and, indeed, in the entire subcontinent of Asia. It became apparent that a
programme to eliminate smallpox must include the elements of ‘surveillance and
Beginning in 1973, a new strategy was developed. In India, all health care
workers, one week per month, would visit every village in India and later every
house to find cases. Villagers were mobilised to help in finding cases and to
enforce strict isolation of cases. Teams of health care workers would visit
every village and finally every house during one week each month finding cases.
Rigid control measures were adopted. House guards were posted at each
infected house on a twenty- four- hour a day schedule. Vaccination teams were
formed and all visitors were vaccinated. Vaccination teams were organised and
were made to live in each infected village, searching and vaccinating in a wide
radius around the village.
The Indian model worked and produced dramatic results. The Indian approach
was adapted for use in Pakistan, Nepal and Bangladesh. Two years later, using
the approach of local vaccination, local control and local surveillance, the
last case of smallpox was reported in India in June 1975. Similar success, using
the same approach, was achieved in the entire subcontinent.
The public health workers and the villagers throughout India were, of course,
heroes in the eradication of smallpox. In order to accomplish this, it was
necessary to educate and energise broad masses of Indian people.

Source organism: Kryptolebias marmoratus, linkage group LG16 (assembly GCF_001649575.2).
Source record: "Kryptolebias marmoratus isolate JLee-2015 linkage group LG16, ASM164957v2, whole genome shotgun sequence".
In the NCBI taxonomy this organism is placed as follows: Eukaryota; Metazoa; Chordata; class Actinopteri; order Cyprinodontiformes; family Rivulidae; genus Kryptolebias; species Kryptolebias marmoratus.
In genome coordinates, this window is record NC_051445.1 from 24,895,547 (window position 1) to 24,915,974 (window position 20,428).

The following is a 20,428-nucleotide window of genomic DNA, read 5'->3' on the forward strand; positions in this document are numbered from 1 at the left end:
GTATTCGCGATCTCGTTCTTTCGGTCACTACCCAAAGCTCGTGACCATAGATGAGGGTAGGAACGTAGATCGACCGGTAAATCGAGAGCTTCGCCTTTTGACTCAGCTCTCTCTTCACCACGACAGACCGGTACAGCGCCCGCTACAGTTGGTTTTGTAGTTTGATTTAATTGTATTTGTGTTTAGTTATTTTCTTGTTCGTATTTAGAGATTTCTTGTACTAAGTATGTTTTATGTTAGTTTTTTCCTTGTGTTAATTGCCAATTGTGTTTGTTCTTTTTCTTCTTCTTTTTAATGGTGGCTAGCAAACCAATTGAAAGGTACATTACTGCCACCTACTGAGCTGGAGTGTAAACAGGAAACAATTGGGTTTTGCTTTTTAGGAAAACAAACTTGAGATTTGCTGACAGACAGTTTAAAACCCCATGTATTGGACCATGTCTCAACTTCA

The education and energising of broad masses can generally serve as a model
for improving health care outcomes. A similar approach, aimed at rheumatic
fever, has been instituted in two French Caribbean islands. A ten year programme
targeted the public and health care workers for education concerning rheumatic
fever and its relation to previous begin streptococcal infection. This has led
to progressive decreases in the frequency of rheumatic fever, acute
glomerulonephritis and rheumatic myocarditis.
‘The unenlightened poor’
There is a school of
thought in Western medicine which holds that the poor and the uneducated are not
capable of exercising autonomy as patients due to their unenlightened state.
Indeed, some who hold such views have expressed the opinion that medical care
should be withheld from the impoverished in order to control the problem of
overpopulation. The Indian experience with smallpox and the Caribbean experience
with rheumatic fever reveal the error of these views.
One major lesson to be derived from the eradication of smallpox involves the
indispensable role of patients and the public in medical progress. It is lay
people who provide the base for the testing of new approaches in medicine.
When the new approach succeeds, all benefit. When the new approach results in
net harm, lay people are the ones left injured or dead. Given the critically
important role of non- physicians, it is surprising that so little is done to
recognise their indispensable contributions in, say, clinical trials. The least
that could be done is to define the risks and benefits of a given approach as
accurately as possible to individual participants. They should be provided, when
possible, with the opportunity to participate or not participate. Society needs
a system by which it acknowledges the contribution of lay participants to
Although considerable progress has been made since the time of Jenner in
protecting the rights of non- physicians with respect to participation in
experiments, much remains to be done. For example, an official agency of the US